Before I even got my first hive, I knew I had to solve the skunk problem. Last year the neighbor had a family of them removed by a professional. But, that was not the last of them. So, I boarded up all the passageways they've created under the fences and gate and started using a new trap - even trapped one. (whole 'nother story)

So, one morning I get up about 4:30 AM, no particular reason. I looked out to the backyard and I see a shadowy figure moving around the front of my hive.  I dash to get my pistol-grip flashlight and illuminate the area. Wouldn't you know it, a skunk, busily stomping around in front of my hive. I have learned that skunks are avid bee-eaters and can wipe out a colony within two weeks.

Another mad dash, to the garage. Quickly I grabbed a mop, an empty cardboard box, and a bucket.

As I come flying from the house with my weapons in full force and in vigorous pursuit - I restrain my Battle Cry as I proceed towards the Vermin. However, it hears my approach and quickly turns to scurry off to the corner of the yard disappearing. Now completely vanished into the bushes - possibly under a newly burrowed access. This does not stop me from continuing throwing items and swinging my random weapons furiously - later on the neighbor told me I heard something last night - He thought it was a prowler jumping the fence - No, just an idiot running around in his underwear with cleaning supplies.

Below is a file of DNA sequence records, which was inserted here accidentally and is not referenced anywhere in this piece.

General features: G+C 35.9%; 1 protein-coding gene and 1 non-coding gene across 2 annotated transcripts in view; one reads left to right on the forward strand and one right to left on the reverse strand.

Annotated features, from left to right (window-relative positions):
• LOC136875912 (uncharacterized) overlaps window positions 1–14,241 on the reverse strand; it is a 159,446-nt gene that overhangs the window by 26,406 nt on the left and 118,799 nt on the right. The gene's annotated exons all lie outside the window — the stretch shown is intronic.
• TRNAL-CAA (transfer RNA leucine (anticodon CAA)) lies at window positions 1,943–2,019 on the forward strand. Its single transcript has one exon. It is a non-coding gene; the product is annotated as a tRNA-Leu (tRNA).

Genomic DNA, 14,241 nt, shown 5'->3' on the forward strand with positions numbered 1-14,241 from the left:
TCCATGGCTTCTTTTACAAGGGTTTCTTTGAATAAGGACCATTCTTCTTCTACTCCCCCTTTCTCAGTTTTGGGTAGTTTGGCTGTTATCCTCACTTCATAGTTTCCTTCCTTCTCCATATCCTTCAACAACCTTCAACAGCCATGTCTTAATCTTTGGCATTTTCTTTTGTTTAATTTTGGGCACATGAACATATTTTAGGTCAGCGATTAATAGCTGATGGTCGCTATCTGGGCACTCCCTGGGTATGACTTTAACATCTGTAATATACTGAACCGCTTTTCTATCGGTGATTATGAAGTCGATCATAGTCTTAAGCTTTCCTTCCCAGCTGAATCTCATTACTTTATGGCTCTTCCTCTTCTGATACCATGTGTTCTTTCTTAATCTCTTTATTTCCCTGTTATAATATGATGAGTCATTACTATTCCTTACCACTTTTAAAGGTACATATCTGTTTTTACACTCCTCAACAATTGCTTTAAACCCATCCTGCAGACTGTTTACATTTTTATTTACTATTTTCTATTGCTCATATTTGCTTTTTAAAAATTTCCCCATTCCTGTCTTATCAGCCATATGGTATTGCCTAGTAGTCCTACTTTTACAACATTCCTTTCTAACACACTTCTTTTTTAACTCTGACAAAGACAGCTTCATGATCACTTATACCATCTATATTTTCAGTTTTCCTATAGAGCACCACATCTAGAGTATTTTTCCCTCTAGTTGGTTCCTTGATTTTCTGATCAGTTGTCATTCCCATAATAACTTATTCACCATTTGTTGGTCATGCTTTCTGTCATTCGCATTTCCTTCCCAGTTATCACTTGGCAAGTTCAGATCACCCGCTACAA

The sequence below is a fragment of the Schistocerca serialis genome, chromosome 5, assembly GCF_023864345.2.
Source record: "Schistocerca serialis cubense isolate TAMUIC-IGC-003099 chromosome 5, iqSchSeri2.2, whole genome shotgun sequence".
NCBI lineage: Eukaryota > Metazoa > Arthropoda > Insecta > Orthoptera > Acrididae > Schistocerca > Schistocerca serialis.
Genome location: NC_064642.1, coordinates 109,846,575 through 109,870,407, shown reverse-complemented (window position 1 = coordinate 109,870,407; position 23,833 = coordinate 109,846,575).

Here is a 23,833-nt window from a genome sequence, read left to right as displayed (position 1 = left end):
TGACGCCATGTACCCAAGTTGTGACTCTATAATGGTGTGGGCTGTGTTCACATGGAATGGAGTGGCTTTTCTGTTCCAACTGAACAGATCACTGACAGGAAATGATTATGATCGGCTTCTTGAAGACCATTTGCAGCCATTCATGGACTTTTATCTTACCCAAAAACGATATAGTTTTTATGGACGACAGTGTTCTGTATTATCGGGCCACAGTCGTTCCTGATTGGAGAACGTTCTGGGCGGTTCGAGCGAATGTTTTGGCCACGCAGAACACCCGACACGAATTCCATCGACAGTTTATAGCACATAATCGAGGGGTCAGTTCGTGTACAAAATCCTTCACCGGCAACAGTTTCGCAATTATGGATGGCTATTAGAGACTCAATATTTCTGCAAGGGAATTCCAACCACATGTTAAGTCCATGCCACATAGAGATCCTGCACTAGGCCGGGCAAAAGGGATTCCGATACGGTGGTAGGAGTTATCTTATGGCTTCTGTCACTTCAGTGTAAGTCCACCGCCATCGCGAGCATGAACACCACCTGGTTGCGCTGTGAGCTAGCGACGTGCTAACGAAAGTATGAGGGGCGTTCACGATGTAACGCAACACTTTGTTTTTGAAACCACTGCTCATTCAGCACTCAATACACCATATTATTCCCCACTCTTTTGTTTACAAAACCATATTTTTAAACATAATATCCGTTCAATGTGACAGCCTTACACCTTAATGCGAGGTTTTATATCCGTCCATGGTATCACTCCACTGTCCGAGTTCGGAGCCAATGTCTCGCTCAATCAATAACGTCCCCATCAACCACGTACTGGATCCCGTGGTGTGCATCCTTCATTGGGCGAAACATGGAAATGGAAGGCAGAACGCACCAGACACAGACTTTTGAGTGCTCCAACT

I do not have my hive up on a stand high enough to avoid this problem. The lore is that they won't stand up to eat bees - this will expose their soft belly to stinging. They'll scratch at the entrance to entice the guard bees to come out and then they will eat them. It's also good to note, that the ground directly in front of the hive may be cleaned and cleared of rubble which apparently is an area that they use to smash and eat. It was true, the area in front of the hive was all cleaned of normally chipped bark - now is bare dirt. In fact, this was not the skunks first visit. I have notice this clearing of the ground a few days earlier and now I know exactly why. I did an inspection of my hive and it did not have any claw scratches. However, lately during these hot evenings many of the bees have not gone inside. They just congregate on the front (bearding) and stay out all night and become an easy meal.

An interesting remedy I read, was to smash a couple of aspirin and put it into an egg. It seems that skunks find the eggs irresistible and eat them.  I guess aspirin is toxic to them - the trap has been set ,we will soon see... Or maybe not see as the case may bee.


The bugger came back again. However this time I just watch him. Most of the time he is just randomly poking/digging around - he acts like he doesn't know what he's doing. When he sniffs closely at the entrance of the hive, he jumps back.  He continued to stomp / scratch the ground around the front area of the hive - eating dead or dying bees  - not the live ones. At one point he walked away scratching his face against the ground as if maybe one of them got him. He doesn't seem like a threat but I will keep an eye on them. I still have the trap ready and armed.

Oh, yeah - he totally ignored the egg!